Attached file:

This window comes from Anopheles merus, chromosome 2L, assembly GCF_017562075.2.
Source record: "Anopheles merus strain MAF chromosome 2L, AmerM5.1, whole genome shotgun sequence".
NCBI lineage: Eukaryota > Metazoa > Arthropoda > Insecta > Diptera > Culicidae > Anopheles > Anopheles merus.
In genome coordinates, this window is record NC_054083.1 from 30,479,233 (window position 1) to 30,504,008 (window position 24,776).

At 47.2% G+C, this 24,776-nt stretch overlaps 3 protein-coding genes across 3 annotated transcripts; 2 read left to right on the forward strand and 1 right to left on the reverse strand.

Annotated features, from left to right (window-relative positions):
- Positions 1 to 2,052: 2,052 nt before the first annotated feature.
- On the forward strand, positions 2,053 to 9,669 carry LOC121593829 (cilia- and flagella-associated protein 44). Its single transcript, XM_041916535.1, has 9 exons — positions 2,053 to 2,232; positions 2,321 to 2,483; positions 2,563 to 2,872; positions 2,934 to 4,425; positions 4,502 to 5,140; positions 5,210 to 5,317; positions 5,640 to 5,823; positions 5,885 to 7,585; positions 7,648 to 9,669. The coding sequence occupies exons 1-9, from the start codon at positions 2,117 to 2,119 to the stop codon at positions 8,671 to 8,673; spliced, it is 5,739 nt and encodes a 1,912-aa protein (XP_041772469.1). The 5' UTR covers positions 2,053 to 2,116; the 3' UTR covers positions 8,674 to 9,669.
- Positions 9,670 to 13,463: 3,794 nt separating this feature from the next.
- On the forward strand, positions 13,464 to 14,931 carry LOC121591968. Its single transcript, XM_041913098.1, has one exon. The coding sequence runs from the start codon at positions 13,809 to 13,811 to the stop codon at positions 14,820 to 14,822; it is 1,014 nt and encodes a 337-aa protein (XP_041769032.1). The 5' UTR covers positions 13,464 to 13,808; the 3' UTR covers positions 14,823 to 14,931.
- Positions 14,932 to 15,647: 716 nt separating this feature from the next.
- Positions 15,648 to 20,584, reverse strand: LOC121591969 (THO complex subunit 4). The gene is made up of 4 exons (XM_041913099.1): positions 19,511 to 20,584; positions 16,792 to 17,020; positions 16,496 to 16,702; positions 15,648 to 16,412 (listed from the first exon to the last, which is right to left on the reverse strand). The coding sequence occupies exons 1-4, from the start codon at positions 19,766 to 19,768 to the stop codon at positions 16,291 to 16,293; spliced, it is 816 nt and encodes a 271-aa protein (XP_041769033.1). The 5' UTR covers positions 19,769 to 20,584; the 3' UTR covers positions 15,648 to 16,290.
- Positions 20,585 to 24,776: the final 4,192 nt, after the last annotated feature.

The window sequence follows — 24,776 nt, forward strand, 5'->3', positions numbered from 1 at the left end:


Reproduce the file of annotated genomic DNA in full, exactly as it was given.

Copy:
This window comes from Anopheles merus, chromosome 2L, assembly GCF_017562075.2.
Source record: "Anopheles merus strain MAF chromosome 2L, AmerM5.1, whole genome shotgun sequence".
NCBI lineage: Eukaryota > Metazoa > Arthropoda > Insecta > Diptera > Culicidae > Anopheles > Anopheles merus.
In genome coordinates, this window is record NC_054083.1 from 30,479,233 (window position 1) to 30,504,008 (window position 24,776).

At 47.2% G+C, this 24,776-nt stretch overlaps 3 protein-coding genes across 3 annotated transcripts; 2 read left to right on the forward strand and 1 right to left on the reverse strand.

Annotated features, from left to right (window-relative positions):
- Positions 1 to 2,052: 2,052 nt before the first annotated feature.
- On the forward strand, positions 2,053 to 9,669 carry LOC121593829 (cilia- and flagella-associated protein 44). Its single transcript, XM_041916535.1, has 9 exons — positions 2,053 to 2,232; positions 2,321 to 2,483; positions 2,563 to 2,872; positions 2,934 to 4,425; positions 4,502 to 5,140; positions 5,210 to 5,317; positions 5,640 to 5,823; positions 5,885 to 7,585; positions 7,648 to 9,669. The coding sequence occupies exons 1-9, from the start codon at positions 2,117 to 2,119 to the stop codon at positions 8,671 to 8,673; spliced, it is 5,739 nt and encodes a 1,912-aa protein (XP_041772469.1). The 5' UTR covers positions 2,053 to 2,116; the 3' UTR covers positions 8,674 to 9,669.
- Positions 9,670 to 13,463: 3,794 nt separating this feature from the next.
- On the forward strand, positions 13,464 to 14,931 carry LOC121591968. Its single transcript, XM_041913098.1, has one exon. The coding sequence runs from the start codon at positions 13,809 to 13,811 to the stop codon at positions 14,820 to 14,822; it is 1,014 nt and encodes a 337-aa protein (XP_041769032.1). The 5' UTR covers positions 13,464 to 13,808; the 3' UTR covers positions 14,823 to 14,931.
- Positions 14,932 to 15,647: 716 nt separating this feature from the next.
- Positions 15,648 to 20,584, reverse strand: LOC121591969 (THO complex subunit 4). The gene is made up of 4 exons (XM_041913099.1): positions 19,511 to 20,584; positions 16,792 to 17,020; positions 16,496 to 16,702; positions 15,648 to 16,412 (listed from the first exon to the last, which is right to left on the reverse strand). The coding sequence occupies exons 1-4, from the start codon at positions 19,766 to 19,768 to the stop codon at positions 16,291 to 16,293; spliced, it is 816 nt and encodes a 271-aa protein (XP_041769033.1). The 5' UTR covers positions 19,769 to 20,584; the 3' UTR covers positions 15,648 to 16,290.
- Positions 20,585 to 24,776: the final 4,192 nt, after the last annotated feature.

The window sequence follows — 24,776 nt, forward strand, 5'->3', positions numbered from 1 at the left end: